The problem with these cures, the British novelist Kingsley Amis () wrote in his now-classic book “On Drink,” is that they deal only. Review: Everyday Drinking by Kingsley AmisThese recipes belong to a vanished world, in which you had to think hard as to how to get as much. ‘I don’t really like wine. Gin is for pansies, and liqueurs are best left to patent- shoed Wops’.
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He was the author of more than 20 novels, including the classic Lucky Jim.
Judging from the effect of the smoking ban on our village pub, this great English institution has now been consigned to history. Kingsley Amis was one of the best-respected British novelists of the midth century.
Selected pages Page 1. It saves so much time.
I loathe pubs with loud music, but my utmost detestation is reserved for sanctimonious dustilled. The digested read digested: If you are sufiiciently aware, according to Kingsley Amis, to remember aspirin before going to ams, then you obviously weren’t having a good time. This is remedied by cutting out food entirely and drinking all spirits without mixers. Topics Kingsley Amis Digested read. This book is a collection of newspaper pieces and there is a fair amount of repetition but it’s informative and funny.
This is why I prefer to do much of my drinking at home. Gosh is that the time? My advice is to offer them the cheapest tipple you can find; my local off-licence does a ghastly Mosel at 70p a bottle. I’ve never cared for even the best wines, and this should guarantee those poncing off you neither ask for top-ups nor stay long, thereby leaving you more money and time for the pub. A philanderera boozer and I assume a misanthrope, he should be a pleasure to read on drink and fortunately ,he is.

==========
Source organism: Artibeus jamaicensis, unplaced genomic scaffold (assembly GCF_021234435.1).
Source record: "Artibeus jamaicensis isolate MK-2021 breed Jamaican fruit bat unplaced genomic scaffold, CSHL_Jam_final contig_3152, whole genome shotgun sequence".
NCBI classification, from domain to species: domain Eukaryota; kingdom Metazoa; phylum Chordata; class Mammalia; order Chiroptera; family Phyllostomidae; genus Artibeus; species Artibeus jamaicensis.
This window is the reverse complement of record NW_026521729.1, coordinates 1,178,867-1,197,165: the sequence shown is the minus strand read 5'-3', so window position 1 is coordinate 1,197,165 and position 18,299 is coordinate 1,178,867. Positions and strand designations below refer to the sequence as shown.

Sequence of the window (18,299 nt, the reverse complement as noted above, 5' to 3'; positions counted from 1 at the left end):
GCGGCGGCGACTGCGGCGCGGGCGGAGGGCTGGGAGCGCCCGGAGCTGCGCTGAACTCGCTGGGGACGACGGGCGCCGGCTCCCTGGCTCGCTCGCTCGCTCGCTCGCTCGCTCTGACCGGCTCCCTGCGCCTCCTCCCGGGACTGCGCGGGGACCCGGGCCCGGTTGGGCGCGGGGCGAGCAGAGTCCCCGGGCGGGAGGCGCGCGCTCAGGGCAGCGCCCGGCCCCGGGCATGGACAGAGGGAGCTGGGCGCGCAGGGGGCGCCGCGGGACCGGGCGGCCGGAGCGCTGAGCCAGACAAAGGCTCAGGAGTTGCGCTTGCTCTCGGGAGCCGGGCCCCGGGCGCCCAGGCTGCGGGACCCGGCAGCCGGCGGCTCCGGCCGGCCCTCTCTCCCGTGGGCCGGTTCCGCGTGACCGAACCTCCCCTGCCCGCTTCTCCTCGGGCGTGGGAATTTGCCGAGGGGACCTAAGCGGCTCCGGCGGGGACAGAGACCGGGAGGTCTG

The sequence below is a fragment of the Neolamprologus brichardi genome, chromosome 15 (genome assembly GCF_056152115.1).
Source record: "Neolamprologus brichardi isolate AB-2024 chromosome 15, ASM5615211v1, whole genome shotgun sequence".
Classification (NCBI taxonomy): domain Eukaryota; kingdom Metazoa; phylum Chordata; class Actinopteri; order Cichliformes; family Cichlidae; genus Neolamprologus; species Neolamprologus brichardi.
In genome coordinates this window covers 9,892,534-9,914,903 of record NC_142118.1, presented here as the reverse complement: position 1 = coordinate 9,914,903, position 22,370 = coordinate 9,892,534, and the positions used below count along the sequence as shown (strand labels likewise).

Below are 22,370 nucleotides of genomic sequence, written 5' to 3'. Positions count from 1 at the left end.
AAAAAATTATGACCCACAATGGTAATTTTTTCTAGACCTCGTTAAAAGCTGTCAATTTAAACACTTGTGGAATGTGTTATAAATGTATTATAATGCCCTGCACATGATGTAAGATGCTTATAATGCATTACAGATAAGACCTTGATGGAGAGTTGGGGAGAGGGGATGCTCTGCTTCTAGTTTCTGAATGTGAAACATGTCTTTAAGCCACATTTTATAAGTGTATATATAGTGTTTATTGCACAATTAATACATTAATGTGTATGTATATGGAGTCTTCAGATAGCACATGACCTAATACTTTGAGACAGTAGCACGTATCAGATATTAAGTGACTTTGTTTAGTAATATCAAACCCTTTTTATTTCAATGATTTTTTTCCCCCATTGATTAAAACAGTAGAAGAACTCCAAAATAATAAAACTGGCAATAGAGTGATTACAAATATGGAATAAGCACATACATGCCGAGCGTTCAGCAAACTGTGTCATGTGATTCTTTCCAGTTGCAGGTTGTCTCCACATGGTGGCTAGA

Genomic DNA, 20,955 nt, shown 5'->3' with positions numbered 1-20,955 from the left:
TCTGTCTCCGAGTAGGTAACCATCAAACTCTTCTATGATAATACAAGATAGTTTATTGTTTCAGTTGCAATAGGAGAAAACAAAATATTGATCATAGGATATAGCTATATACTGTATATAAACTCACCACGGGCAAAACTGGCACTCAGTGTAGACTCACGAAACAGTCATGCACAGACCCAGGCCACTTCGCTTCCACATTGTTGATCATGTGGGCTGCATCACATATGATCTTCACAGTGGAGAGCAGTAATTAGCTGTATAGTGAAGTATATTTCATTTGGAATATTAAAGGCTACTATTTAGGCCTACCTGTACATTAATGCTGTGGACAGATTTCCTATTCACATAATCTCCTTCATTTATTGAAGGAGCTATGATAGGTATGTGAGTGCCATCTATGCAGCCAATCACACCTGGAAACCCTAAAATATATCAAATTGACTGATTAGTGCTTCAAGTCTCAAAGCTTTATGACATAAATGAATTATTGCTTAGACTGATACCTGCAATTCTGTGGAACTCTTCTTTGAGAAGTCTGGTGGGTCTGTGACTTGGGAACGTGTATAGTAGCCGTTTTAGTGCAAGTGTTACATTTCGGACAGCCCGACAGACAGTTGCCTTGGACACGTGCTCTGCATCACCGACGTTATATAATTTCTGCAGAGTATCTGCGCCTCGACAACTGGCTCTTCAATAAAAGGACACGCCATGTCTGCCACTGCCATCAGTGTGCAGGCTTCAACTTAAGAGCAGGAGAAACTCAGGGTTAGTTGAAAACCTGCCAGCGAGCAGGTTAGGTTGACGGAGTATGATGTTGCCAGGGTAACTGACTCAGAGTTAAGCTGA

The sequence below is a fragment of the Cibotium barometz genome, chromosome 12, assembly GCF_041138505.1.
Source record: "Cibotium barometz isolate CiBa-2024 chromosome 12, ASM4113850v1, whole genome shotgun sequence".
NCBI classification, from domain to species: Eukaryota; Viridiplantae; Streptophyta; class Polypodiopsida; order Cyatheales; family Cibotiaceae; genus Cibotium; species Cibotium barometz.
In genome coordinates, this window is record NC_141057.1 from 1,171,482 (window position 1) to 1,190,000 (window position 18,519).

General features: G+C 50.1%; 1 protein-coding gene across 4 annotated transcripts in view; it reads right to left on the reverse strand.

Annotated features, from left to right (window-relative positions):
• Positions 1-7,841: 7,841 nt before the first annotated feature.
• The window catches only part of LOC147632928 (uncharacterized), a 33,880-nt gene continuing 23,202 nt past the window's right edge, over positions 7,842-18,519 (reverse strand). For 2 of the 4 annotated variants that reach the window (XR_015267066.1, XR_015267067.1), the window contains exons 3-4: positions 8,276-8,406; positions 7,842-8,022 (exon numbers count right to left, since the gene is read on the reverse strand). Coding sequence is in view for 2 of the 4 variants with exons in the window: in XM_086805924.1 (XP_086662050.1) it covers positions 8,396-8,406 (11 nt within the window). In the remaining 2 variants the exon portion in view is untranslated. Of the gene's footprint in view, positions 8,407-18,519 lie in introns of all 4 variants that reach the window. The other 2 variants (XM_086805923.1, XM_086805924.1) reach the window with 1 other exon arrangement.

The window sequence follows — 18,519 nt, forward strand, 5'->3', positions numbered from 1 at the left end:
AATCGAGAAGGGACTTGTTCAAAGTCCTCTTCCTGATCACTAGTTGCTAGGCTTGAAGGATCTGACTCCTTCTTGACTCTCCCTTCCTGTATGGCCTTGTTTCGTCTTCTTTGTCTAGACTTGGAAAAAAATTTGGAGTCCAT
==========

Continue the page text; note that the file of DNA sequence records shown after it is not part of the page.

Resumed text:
Review: Everyday Drinking by Kingsley Amis | Books | The Guardian
Who will buy this? The one downside to drinking is that it can make you fat.
Well, you aren’t reading this for social history. A great little book for a quiet December evening! To the violence of the brewers, however, disfilled been added that of the politicians, who have banned the activity – smoking – that brought people from their homes of an evening, and which both conserved and overcame their shyness.
Each chapter is packed with observations that, in their utter disregard for political correctness, social inclusiveness and phoney compassion, are as punchy and uplifting as the vile cocktails they describe. Kingslye keeps it light, never snooty, and tries to educate you about drinking. Kingsley dismisses the run-of-the-mill cures that you can find in any newspaper, since they omit ‘all that vast, vague, awful, shimmering metaphysical superstructure that makes a hangover a [fortunately] unique route to self-knowledge and self-realisation’.
Everyday Drinking: The Distilled Kingsley Amis – Kingsley Amis – Google Books
Kingsley blames the brewery chains for this violence against the very heart of English society. This consolation was arbitrarily destroyed during the Seventies by one-armed bandits, kitsch signs and the conversation-stopping noise of pop music.
Doctors assure us that wherever you find an elderly, pompous old writer long ristilled his prime you will find a bottle of scotch nearby. Kingsley Amis did a stint as a Communist as a young man and with age matured into a faux Colonel Blimp. Everydy practical know-how and hilarious opinionation, this is a delightful cocktail of wry humour and distilled knowledge, served by one of our great gimlet wits.
There are a great many drinks on the market – spirits, wines and beers – and I’ve probably drunk them all. The handy quiz at the end is especially informative but really hard to use with kindle: My weight has gone down to 19st with this diet.
You’ve read Lucky Jim, now try drinking it
If only that were the case. Account Options Sign in. And Amis offers other examples: K kingsely Amis wrote three short books on drink, which are collected for the first time here.
And, for my two cents, he is funniest when he returns again and again to “The Wine Problem. I am afraid that dour Baptist would have cringed in horror at the thought.